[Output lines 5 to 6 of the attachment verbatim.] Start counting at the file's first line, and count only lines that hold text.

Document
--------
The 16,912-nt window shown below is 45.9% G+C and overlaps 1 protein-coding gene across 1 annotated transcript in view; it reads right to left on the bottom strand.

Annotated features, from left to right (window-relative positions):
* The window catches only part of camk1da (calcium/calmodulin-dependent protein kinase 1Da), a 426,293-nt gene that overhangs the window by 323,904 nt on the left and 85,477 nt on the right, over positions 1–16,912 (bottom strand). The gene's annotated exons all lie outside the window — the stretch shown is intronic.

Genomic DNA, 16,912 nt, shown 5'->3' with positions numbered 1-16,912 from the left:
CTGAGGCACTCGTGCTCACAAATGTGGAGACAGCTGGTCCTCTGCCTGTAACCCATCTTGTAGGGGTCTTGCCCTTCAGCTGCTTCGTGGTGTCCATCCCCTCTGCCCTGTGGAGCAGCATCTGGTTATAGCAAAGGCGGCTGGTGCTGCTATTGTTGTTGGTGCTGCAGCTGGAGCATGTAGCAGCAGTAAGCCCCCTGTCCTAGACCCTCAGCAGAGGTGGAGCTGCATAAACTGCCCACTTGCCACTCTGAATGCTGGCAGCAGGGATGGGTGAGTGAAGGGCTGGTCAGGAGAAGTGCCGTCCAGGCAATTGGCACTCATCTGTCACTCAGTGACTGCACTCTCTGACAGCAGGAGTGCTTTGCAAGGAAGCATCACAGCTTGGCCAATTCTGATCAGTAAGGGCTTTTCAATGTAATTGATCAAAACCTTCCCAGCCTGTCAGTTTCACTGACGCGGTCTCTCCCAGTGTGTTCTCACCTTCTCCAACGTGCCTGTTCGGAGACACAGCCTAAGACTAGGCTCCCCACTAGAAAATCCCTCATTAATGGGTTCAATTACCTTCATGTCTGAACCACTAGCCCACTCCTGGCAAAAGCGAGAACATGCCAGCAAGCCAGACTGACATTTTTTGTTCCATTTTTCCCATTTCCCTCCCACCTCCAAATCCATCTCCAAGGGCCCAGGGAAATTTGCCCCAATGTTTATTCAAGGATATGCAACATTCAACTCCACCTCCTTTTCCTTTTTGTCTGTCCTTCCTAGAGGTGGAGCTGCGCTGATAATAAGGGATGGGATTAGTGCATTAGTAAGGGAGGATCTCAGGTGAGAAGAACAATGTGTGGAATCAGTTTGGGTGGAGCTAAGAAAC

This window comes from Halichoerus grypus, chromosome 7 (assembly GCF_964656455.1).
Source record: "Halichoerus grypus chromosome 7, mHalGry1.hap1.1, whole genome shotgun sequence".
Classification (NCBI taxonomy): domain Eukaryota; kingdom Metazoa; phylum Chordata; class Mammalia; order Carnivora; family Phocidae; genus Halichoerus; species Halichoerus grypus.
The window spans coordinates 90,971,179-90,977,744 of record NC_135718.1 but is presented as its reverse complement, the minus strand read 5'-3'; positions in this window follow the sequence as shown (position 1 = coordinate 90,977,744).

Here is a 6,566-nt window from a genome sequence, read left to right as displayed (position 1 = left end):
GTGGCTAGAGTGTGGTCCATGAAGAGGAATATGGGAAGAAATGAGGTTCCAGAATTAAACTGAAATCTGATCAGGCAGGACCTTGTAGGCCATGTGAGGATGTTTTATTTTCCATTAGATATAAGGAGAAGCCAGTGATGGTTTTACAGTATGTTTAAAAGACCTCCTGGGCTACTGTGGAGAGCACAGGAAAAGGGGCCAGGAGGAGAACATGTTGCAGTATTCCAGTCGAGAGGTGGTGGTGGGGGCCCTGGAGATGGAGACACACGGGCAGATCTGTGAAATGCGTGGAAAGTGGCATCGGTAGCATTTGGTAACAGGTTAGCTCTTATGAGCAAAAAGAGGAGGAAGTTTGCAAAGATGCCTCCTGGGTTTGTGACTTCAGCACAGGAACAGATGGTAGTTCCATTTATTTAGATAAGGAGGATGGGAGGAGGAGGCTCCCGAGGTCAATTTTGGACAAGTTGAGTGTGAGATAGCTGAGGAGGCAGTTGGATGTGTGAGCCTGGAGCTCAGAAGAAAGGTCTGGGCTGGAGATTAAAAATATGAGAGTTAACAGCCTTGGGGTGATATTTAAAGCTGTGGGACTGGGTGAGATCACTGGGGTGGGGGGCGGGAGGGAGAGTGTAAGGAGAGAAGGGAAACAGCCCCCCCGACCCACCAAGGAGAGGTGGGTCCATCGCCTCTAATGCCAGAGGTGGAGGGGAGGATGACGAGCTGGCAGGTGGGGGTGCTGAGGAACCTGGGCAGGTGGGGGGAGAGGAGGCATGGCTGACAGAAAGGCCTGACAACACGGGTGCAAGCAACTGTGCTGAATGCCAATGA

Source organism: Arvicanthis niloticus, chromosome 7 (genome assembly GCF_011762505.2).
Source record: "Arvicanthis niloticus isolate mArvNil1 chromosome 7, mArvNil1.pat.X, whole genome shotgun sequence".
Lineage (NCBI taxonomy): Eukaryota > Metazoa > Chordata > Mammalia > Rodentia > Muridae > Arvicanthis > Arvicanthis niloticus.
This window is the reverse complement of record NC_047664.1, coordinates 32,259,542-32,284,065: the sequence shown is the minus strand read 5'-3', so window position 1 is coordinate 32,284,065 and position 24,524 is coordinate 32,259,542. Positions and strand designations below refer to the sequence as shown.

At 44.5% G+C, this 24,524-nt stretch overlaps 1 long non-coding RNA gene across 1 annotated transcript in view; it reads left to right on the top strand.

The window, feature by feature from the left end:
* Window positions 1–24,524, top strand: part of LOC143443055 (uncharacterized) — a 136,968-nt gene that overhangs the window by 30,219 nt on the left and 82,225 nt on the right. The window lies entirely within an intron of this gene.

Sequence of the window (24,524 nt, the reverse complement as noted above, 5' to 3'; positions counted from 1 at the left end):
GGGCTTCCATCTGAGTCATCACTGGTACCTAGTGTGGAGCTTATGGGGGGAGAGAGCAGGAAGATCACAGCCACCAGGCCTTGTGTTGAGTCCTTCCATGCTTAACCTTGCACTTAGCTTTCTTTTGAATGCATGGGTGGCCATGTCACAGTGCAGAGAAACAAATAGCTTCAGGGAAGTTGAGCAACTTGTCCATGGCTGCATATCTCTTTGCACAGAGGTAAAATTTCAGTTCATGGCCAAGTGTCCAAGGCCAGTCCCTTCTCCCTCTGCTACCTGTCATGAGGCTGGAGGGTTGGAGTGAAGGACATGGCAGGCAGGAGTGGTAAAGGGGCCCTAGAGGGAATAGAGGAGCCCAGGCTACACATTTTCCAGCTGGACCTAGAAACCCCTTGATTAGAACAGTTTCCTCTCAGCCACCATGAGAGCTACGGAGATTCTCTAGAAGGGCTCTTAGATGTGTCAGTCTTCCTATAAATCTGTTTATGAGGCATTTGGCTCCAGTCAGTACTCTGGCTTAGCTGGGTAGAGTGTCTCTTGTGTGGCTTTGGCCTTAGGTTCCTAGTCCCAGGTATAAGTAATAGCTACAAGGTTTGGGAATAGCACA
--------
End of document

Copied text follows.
CTGAGGCACTCGTGCTCACAAATGTGGAGACAGCTGGTCCTCTGCCTGTAACCCATCTTGTAGGGGTCTTGCCCTTCAGCTGCTTCGTGGTGTCCATCCCCTCTGCCCTGTGGAGCAGCATCTGGTTATAGCAAAGGCGGCTGGTGCTGCTATTGTTGTTGGTGCTGCAGCTGGAGCATGTAGCAGCAGTAAGCCCCCTGTCCTAGACCCTCAGCAGAGGTGGAGCTGCATAAACTGCCCACTTGCCACTCTGAATGCTGGCAGCAGGGATGGGTGAGTGAAGGGCTGGTCAGGAGAAGTGCCGTCCAGGCAATTGGCACTCATCTGTCACTCAGTGACTGCACTCTCTGACAGCAGGAGTGCTTTGCAAGGAAGCATCACAGCTTGGCCAATTCTGATCAGTAAGGGCTTTTCAATGTAATTGATCAAAACCTTCCCAGCCTGTCAGTTTCACTGACGCGGTCTCTCCCAGTGTGTTCTCACCTTCTCCAACGTGCCTGTTCGGAGACACAGCCTAAGACTAGGCTCCCCACTAGAAAATCCCTCATTAATGGGTTCAATTACCTTCATGTCTGAACCACTAGCCCACTCCTGGCAAAAGCGAGAACATGCCAGCAAGCCAGACTGACATTTTTTGTTCCATTTTTCCCATTTCCCTCCCACCTCCAAATCCATCTCCAAGGGCCCAGGGAAATTTGCCCCAATGTTTATTCAAGGATATGCAACATTCAACTCCACCTCCTTTTCCTTTTTGTCTGTCCTTCCTAGAGGTGGAGCTGCGCTGATAATAAGGGATGGGATTAGTGCATTAGTAAGGGAGGATCTCAGGTGAGAAGAACAATGTGTGGAATCAGTTTGGGTGGAGCTAAGAAAC

This window comes from Halichoerus grypus, chromosome 7 (assembly GCF_964656455.1).